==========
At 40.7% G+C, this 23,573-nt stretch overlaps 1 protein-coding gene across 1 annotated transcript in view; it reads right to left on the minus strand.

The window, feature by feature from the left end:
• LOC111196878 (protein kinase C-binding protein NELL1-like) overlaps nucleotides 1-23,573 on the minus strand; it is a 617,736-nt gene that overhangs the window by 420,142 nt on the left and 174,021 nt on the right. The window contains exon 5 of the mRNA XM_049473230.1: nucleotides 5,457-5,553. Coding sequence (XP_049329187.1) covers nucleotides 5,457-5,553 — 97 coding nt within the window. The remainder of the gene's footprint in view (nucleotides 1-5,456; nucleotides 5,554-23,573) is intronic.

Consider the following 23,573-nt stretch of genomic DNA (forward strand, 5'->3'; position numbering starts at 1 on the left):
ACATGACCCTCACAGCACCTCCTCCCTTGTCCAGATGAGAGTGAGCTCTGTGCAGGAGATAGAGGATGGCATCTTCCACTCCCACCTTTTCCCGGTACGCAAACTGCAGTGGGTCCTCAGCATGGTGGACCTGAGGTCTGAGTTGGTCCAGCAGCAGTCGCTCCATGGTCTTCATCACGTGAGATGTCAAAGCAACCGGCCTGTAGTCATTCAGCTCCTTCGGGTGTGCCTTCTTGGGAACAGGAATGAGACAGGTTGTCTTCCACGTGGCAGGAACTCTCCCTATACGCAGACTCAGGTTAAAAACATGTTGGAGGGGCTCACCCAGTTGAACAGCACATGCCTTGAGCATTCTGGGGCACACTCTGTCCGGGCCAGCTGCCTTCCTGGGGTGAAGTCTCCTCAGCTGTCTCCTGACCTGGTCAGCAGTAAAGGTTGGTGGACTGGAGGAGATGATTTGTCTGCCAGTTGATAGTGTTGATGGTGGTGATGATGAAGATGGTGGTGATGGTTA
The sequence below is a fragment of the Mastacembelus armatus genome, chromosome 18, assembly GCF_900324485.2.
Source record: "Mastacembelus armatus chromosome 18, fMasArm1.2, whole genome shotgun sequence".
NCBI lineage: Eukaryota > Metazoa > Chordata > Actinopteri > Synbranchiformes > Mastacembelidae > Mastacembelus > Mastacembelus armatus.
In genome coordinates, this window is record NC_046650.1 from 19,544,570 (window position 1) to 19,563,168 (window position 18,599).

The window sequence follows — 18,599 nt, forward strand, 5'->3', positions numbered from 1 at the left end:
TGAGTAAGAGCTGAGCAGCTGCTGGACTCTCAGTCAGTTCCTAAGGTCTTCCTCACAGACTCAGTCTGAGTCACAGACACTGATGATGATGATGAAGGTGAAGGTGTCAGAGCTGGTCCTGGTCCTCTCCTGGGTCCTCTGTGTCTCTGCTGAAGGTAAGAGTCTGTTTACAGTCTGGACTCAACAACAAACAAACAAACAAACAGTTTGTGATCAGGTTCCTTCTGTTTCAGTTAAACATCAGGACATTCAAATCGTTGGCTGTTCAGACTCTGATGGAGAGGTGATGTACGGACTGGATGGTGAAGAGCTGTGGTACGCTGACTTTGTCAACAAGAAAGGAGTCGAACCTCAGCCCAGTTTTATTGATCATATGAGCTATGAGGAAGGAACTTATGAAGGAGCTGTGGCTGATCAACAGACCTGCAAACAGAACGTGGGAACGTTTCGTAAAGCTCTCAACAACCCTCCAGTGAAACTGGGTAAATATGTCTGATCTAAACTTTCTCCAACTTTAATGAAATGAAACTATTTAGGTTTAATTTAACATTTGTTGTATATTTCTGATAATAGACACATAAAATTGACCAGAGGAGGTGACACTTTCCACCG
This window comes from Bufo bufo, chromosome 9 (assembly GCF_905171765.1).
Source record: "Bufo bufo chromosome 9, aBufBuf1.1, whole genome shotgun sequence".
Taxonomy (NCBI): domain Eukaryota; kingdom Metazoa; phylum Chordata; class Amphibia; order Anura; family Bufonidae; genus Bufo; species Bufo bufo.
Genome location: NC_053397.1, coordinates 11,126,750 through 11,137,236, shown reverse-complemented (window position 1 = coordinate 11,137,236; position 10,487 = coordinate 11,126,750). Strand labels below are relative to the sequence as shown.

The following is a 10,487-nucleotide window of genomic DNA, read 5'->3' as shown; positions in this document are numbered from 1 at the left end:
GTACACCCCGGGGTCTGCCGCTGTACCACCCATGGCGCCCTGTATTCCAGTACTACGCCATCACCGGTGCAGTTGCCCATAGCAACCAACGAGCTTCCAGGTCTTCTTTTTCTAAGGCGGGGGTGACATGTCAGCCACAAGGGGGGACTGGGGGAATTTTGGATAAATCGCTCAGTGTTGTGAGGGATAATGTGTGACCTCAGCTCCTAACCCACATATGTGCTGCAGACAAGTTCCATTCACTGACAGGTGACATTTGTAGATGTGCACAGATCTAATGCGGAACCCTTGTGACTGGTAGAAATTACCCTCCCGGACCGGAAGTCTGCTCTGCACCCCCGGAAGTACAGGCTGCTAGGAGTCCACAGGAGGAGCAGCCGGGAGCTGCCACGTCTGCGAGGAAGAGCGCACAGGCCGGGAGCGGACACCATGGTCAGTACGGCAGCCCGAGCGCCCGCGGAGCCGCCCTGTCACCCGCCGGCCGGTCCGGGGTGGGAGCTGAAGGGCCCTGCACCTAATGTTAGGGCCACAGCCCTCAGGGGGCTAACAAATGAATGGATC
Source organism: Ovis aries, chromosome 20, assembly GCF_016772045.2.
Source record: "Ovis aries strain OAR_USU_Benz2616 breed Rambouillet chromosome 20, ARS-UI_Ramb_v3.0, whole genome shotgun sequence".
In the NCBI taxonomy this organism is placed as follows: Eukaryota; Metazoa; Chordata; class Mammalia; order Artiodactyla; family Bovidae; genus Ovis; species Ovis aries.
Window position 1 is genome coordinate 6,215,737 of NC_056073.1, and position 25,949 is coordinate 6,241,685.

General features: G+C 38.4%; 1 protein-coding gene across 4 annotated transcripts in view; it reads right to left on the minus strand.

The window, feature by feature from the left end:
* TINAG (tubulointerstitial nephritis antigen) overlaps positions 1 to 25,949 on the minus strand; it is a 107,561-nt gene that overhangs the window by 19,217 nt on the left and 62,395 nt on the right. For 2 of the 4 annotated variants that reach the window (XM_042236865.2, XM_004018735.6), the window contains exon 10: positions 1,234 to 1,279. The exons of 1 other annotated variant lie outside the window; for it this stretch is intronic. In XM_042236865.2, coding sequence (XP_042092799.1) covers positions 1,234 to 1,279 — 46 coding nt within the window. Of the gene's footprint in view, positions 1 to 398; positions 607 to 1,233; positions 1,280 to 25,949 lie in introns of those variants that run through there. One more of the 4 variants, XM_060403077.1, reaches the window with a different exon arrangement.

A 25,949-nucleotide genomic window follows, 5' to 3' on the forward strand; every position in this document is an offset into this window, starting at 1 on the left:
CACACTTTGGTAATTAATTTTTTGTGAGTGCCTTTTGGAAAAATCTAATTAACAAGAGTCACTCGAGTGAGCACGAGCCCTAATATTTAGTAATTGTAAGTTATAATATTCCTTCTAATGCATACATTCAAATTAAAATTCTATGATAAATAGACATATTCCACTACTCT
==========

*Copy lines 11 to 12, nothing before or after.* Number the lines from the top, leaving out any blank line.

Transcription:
TGAGTAAGAGCTGAGCAGCTGCTGGACTCTCAGTCAGTTCCTAAGGTCTTCCTCACAGACTCAGTCTGAGTCACAGACACTGATGATGATGATGAAGGTGAAGGTGTCAGAGCTGGTCCTGGTCCTCTCCTGGGTCCTCTGTGTCTCTGCTGAAGGTAAGAGTCTGTTTACAGTCTGGACTCAACAACAAACAAACAAACAAACAGTTTGTGATCAGGTTCCTTCTGTTTCAGTTAAACATCAGGACATTCAAATCGTTGGCTGTTCAGACTCTGATGGAGAGGTGATGTACGGACTGGATGGTGAAGAGCTGTGGTACGCTGACTTTGTCAACAAGAAAGGAGTCGAACCTCAGCCCAGTTTTATTGATCATATGAGCTATGAGGAAGGAACTTATGAAGGAGCTGTGGCTGATCAACAGACCTGCAAACAGAACGTGGGAACGTTTCGTAAAGCTCTCAACAACCCTCCAGTGAAACTGGGTAAATATGTCTGATCTAAACTTTCTCCAACTTTAATGAAATGAAACTATTTAGGTTTAATTTAACATTTGTTGTATATTTCTGATAATAGACACATAAAATTGACCAGAGGAGGTGACACTTTCCACCG
This window comes from Bufo bufo, chromosome 9 (assembly GCF_905171765.1).